Interrater reliability (ICC range, 0.72-0.98) and intrarater reliability (ICC range, 0.78-0.998) for all MERSQI items was excellent (Table 2).

Table Graphic Jump LocationTable 2. Interrater and Intrarater Reliability of MERSQI Scores

Criterion Validity. Total MERSQI scores were highly correlated with the median quality rating of the 2 independent experts (ρ = 0.73; 95% confidence interval [CI], 0.56-0.84; P < .001). Agreement between the 2 experts was excellent (ICC, 0.80; 95% CI, 0.49-0.85). MERSQI scores were also significantly associated with 3-year citation rate (0.8 increase in score per 10 citations; 95% CI, 0.03-1.30; P = .003) and journal impact factor (1.0 increase in score per 6-unit increase in impact factor; 95% CI, 0.34-1.56; P = .003).

Associations Among Study Quality, Funding, and Author Experience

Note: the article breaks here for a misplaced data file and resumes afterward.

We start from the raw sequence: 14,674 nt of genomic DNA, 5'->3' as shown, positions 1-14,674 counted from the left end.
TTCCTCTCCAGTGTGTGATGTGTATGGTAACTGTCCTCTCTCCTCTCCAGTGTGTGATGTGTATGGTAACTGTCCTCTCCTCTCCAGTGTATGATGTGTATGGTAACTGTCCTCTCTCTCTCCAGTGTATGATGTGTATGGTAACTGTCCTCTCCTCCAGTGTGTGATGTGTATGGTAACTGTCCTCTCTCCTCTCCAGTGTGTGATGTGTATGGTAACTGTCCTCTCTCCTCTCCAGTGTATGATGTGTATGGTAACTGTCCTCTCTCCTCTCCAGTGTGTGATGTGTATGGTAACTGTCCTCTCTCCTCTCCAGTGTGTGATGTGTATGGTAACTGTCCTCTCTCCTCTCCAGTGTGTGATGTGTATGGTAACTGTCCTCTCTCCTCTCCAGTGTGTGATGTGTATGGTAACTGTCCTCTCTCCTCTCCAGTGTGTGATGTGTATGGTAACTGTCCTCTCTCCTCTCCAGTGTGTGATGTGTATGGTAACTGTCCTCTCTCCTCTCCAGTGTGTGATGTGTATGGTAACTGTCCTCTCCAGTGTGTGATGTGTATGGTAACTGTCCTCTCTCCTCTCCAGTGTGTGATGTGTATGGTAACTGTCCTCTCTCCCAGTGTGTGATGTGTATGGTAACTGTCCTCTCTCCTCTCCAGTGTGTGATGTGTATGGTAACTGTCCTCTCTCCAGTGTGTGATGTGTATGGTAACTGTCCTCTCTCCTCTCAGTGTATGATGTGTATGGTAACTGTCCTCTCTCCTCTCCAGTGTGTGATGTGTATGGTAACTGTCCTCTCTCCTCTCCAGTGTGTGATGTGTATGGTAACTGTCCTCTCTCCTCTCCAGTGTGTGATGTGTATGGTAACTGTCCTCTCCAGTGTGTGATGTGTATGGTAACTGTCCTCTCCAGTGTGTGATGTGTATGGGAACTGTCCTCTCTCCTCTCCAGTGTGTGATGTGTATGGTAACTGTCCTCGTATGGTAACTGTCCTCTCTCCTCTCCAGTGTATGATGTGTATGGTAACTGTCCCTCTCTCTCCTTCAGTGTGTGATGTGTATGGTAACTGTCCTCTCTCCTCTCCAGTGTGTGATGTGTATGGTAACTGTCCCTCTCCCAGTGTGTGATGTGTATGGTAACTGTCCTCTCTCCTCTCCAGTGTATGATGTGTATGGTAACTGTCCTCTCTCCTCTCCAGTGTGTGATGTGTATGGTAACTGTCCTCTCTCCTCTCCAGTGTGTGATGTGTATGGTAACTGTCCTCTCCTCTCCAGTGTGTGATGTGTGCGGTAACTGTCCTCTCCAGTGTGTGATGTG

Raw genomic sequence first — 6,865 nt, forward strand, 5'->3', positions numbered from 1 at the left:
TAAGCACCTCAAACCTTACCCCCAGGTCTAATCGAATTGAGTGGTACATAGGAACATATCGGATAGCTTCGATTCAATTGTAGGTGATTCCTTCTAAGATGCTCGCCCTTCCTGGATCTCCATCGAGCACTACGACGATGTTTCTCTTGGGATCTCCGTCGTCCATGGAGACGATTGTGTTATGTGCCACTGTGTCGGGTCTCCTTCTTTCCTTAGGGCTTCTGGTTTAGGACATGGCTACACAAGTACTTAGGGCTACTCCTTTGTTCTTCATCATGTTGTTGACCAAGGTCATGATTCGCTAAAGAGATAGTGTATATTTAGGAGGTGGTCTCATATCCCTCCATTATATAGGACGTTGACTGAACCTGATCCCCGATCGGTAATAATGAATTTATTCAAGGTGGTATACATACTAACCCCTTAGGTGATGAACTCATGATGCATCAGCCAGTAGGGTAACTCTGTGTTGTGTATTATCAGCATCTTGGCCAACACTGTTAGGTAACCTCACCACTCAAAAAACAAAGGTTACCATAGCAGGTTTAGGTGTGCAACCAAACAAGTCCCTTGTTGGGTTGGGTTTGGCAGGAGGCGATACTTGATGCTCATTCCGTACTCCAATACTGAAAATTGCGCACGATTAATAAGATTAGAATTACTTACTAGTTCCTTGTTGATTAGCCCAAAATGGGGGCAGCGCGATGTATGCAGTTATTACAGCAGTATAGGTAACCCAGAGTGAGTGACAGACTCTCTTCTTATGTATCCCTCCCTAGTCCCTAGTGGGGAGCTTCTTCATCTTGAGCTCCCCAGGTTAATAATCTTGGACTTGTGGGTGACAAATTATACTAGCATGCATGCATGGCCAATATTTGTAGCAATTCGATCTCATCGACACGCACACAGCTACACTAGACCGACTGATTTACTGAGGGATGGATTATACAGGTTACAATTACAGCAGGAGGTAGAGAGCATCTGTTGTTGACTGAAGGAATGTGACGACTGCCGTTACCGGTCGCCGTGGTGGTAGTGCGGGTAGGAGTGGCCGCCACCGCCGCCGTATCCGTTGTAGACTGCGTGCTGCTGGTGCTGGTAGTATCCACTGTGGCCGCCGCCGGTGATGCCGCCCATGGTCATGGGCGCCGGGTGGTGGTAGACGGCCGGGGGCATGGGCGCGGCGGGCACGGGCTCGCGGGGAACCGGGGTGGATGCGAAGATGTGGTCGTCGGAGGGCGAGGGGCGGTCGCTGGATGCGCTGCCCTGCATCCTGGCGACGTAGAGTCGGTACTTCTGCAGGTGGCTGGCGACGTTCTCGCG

Of the 210 studies, 149 (71%) did not have any funding, 30 (14%) had between $1 and $19 999, and 31 (15%) had $20 000 or more. Among funded studies, the median amount of funding obtained was $20 000 (interquartile range [IQR], $5000-$100 000). The median cost of studies was $23 179 (IQR, $9892-$50 308). First authors had a mean (SD) of 23.5 (29.0) previous publications overall and 8.2 (13.9) previous medical education publications. Thirty-three (15.7%) first authors were students, residents, or fellows, 14 (6.7%) were instructors, 67 (31.9%) were assistant professors, 56 (26.7%) were associate professors, 28 (13.3%) were professors, and 12 (5.7%) were not in academics or reported that academic rank was “not applicable.” Ninety-two (43.8%) authors had completed fellowship training, and 61 (29%) authors had more than 1 advanced degree.